Posts tagged "1103014"

Commonwealth v. Mason (Lawyers Weekly No. 11-030-14)

NOTICE:  All slip opinions and orders are subject to formal revision and are superseded by the advance sheets and bound volumes of the Official Reports.  If you find a typographical error or other formal error, please notify the Reporter of Decisions, Supreme Judicial Court, John Adams Courthouse, 1 Pemberton Square, Suite 2500, Boston, MA 02108-1750;  (617) 557-1030;       11‑P‑1662                                       Appeals Court   COMMONWEALTH  vs.  TREVON MASON. No. 11‑P‑1662. Suffolk.     October 4, 2013.  ‑  March 20, 2014. Present:  Cypher, Katzmann, & Maldonado, JJ.   Practice, Criminal, Challenge to jurors, Jury and jurors.  Jury and Jurors.  Resisting Arrest.       Complaint received and sworn to in the Dorchester Division of the Boston Municipal Court Department on September 9, 2008.   A pretrial motion to suppress evidence was heard by Lawrence E. McCormick, J., and the case was tried before Robert E. Baylor, J.     Patricia A. DeJuneas for the defendant. Paul B. Linn, Assistant District Attorney, for the Commonwealth.       CYPHER, J.  The defendant, Trevon Mason, was charged with armed robbery, possession of a firearm without a firearm identification card, assault by means of a dangerous weapon, two counts of assault and battery on a police officer, and resisting arrest.  Before trial, the Commonwealth entered a nolle prosequi of the charge of armed robbery, and a judge dismissed the charge of possession of a firearm without an identification card.  The Commonwealth elected not to go forward on the charge of assault by means of a dangerous weapon on the day trial began.  At the close of the Commonwealth’s case, the judge allowed the defendant’s motion for a required finding of not guilty on one of the two charges of assault and battery on a police officer.  The jury acquitted the defendant of the other count of assault and battery on a police officer.   The defendant was convicted of resisting arrest. The defendant appeals, claiming error in (1) the Commonwealth’s exercise of peremptory challenges of prospective jurors who belong to a discrete racial group; (2) the denial of his pretrial motion to suppress evidence; and (3) the admission at trial of evidence of irrelevant and prejudicial prearrest conduct of the defendant.  It is not necessary to provide a detailed recitation of the facts of the underlying charges.  We affirm. The jury empanelment.  During voir dire, juror no. 8 informed the court that he felt that he had been mistreated during an arrest, but that he could be fair and impartial.  He also indicated that he had graduated from the Maine police academy in June, 2010.  Juror no. 22 informed the court during voir dire that she had a son who was currently incarcerated on a fifteen-year […]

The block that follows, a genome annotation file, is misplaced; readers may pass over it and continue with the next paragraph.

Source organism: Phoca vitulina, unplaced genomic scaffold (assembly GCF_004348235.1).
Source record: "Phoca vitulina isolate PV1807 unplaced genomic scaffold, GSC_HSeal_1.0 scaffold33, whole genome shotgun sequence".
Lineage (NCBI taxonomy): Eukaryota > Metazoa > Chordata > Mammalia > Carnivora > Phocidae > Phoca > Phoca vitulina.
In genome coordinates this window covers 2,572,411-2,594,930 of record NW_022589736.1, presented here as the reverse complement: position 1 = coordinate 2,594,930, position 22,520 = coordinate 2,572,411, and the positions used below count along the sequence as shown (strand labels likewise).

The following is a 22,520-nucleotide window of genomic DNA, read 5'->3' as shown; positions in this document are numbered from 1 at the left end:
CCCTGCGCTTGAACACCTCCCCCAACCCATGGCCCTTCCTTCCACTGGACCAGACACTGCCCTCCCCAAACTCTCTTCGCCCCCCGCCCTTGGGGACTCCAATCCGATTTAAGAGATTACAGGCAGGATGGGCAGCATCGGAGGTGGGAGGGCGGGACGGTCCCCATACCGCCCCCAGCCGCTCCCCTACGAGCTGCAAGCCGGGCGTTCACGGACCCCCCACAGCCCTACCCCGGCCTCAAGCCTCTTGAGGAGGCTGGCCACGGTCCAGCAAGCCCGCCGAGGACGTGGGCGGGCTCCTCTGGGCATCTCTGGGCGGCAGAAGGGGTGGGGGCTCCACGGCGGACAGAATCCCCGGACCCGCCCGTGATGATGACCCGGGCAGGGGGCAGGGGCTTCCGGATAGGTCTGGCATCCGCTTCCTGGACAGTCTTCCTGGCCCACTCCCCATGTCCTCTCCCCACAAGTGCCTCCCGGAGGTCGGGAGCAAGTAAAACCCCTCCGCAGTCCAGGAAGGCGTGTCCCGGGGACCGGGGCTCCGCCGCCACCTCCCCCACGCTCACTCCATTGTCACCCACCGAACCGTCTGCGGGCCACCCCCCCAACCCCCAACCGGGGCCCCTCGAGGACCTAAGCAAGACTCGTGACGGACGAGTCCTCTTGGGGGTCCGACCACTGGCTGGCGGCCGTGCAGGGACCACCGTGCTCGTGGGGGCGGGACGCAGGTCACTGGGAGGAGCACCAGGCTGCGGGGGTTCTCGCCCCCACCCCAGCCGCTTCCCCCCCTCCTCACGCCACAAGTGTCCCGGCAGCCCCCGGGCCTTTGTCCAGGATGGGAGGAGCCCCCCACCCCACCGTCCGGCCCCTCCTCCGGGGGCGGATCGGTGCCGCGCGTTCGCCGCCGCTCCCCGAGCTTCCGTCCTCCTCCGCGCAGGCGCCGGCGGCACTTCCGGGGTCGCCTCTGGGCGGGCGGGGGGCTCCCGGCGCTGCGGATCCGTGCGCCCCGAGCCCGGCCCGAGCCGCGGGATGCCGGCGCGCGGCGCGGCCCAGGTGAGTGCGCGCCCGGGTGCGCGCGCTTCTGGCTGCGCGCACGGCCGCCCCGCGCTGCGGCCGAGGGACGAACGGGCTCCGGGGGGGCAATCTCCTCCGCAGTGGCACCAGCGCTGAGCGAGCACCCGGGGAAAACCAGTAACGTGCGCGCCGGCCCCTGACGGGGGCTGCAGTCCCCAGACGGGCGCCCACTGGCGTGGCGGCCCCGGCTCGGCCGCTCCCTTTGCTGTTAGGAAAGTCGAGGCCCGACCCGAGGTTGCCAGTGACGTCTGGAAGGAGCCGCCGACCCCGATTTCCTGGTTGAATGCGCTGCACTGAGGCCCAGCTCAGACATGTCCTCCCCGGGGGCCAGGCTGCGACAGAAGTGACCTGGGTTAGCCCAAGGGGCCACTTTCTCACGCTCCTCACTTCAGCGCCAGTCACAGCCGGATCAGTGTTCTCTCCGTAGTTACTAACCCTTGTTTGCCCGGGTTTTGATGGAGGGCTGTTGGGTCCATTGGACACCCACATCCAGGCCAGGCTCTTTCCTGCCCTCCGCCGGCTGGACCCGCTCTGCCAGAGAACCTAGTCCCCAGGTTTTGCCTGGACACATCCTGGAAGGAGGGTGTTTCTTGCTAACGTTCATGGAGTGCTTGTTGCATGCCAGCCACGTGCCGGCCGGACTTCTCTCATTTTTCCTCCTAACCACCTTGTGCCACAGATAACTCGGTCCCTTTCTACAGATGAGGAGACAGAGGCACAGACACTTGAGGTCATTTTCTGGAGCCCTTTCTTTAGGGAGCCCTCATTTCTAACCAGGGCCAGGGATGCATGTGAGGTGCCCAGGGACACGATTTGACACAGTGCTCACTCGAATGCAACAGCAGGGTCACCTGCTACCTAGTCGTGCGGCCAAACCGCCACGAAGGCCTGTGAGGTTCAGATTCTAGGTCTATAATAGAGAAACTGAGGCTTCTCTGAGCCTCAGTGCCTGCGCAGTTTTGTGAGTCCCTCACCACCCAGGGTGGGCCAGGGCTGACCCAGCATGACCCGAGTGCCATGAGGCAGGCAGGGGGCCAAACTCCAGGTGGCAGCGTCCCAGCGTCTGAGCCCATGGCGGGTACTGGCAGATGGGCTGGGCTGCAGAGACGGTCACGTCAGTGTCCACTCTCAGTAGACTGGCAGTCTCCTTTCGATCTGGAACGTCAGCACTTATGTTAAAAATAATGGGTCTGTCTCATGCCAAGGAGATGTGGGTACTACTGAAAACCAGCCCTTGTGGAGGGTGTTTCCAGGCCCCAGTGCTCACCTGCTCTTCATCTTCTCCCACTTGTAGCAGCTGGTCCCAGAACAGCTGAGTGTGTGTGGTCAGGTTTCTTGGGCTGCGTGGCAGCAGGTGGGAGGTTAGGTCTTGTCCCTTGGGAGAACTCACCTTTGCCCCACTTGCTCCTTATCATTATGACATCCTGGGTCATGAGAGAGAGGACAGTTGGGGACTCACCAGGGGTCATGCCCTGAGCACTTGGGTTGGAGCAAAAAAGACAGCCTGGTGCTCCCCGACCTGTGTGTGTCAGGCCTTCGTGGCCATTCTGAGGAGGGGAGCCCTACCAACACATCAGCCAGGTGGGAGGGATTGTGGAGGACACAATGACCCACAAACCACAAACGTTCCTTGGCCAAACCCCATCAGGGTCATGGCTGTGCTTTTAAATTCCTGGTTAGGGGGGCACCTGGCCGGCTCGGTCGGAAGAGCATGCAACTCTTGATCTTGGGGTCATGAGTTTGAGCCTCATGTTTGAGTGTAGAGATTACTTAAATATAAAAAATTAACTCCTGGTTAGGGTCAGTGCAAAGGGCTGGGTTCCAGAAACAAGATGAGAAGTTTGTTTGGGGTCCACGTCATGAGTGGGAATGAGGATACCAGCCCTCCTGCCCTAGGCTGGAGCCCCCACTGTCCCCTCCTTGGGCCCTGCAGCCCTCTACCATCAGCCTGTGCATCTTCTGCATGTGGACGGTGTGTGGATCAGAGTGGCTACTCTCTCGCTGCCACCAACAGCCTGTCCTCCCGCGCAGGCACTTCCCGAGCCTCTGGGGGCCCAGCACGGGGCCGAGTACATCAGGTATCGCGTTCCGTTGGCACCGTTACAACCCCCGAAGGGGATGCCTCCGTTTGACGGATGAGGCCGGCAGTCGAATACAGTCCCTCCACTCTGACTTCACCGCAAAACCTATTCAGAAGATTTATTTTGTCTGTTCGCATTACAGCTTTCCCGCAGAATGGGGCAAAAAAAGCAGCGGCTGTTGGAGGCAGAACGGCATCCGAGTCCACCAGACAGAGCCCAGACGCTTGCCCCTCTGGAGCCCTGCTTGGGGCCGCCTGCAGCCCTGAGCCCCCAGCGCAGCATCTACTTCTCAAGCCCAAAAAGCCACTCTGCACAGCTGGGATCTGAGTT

Posted by Massachusetts Legal Resources - March 20, 2014 at 4:25 pm

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